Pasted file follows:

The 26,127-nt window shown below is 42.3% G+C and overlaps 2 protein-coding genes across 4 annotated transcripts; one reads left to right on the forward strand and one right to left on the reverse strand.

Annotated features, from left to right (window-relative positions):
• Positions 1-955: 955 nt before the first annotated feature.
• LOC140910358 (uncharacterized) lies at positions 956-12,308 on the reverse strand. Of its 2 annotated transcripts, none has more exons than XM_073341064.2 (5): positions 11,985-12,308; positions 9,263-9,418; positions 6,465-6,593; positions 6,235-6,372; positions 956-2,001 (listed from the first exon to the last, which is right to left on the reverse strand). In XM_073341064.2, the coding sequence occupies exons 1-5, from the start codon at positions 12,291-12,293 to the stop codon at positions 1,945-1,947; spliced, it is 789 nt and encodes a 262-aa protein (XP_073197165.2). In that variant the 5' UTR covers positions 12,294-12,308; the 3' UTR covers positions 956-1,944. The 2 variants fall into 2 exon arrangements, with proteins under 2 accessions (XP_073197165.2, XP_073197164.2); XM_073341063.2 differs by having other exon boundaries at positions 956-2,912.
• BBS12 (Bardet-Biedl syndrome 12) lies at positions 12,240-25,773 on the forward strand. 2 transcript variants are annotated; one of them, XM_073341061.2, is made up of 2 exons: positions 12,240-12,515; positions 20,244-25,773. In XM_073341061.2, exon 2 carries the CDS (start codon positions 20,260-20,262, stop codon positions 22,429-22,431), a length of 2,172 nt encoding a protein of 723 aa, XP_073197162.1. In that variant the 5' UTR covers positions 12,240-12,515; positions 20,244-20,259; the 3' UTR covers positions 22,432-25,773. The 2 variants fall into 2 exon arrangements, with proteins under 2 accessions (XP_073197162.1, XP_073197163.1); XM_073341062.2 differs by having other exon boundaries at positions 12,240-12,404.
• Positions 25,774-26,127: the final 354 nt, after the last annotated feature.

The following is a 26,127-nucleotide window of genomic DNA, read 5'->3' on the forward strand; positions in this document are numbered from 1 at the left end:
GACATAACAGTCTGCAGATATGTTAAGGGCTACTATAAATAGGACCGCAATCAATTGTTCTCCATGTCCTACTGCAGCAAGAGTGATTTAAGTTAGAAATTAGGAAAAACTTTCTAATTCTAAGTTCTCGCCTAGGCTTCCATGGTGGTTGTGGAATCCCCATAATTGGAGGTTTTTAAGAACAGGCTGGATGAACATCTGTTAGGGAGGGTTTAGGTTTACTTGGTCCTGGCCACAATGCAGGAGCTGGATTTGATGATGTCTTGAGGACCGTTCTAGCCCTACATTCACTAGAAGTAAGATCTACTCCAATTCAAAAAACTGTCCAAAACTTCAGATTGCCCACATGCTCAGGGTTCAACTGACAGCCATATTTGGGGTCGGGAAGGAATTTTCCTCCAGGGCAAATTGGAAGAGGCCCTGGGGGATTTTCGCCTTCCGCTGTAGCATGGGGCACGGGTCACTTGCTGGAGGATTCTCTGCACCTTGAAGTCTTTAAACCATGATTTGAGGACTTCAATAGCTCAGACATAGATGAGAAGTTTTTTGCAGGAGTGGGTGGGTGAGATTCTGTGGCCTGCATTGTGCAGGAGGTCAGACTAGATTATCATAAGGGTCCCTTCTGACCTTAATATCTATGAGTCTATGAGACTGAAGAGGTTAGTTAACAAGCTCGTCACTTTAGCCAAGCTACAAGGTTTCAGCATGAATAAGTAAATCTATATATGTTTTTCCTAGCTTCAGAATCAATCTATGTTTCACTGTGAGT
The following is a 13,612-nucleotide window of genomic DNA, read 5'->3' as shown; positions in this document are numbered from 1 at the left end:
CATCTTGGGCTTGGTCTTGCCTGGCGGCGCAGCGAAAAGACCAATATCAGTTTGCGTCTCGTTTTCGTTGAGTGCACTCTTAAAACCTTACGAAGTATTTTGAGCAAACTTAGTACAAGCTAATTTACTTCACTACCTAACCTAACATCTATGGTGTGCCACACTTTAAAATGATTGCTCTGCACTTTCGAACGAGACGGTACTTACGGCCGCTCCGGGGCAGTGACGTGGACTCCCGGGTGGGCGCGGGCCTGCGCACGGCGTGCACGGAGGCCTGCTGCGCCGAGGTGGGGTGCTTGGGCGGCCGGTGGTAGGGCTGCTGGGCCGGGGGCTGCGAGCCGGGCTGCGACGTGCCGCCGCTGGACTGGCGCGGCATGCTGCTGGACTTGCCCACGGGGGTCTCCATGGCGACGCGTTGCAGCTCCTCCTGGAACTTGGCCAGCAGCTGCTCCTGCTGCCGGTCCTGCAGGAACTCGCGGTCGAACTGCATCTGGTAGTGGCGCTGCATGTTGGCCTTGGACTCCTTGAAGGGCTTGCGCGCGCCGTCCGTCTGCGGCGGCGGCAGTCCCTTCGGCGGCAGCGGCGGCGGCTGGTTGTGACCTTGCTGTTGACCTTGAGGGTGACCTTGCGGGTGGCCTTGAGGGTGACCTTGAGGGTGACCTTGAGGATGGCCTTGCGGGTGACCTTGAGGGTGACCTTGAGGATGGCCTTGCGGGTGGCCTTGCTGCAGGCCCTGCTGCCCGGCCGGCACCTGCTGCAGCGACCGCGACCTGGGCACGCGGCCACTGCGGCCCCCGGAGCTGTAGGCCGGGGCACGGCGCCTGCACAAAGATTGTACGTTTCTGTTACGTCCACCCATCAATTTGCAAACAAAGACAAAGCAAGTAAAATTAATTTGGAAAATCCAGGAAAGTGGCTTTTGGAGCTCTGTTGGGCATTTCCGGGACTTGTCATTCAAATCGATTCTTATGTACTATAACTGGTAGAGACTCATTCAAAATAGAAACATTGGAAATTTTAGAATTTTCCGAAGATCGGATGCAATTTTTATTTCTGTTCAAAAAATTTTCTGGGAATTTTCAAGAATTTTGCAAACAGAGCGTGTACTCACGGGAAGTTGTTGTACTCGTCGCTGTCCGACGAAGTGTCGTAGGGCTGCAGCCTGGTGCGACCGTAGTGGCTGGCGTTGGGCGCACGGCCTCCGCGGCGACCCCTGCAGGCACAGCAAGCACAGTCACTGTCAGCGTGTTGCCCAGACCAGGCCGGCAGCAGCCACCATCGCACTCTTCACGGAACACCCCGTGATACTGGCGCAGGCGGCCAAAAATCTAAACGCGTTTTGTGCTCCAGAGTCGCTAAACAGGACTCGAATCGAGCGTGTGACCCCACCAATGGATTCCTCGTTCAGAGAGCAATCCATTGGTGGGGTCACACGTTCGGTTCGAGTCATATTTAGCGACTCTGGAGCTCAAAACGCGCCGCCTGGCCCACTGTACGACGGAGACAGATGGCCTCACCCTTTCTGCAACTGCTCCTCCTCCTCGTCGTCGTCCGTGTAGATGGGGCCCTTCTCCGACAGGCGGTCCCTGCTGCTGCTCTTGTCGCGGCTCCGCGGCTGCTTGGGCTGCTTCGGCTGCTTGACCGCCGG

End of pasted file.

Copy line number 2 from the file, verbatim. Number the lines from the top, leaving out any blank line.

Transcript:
Annotated features, from left to right (window-relative positions):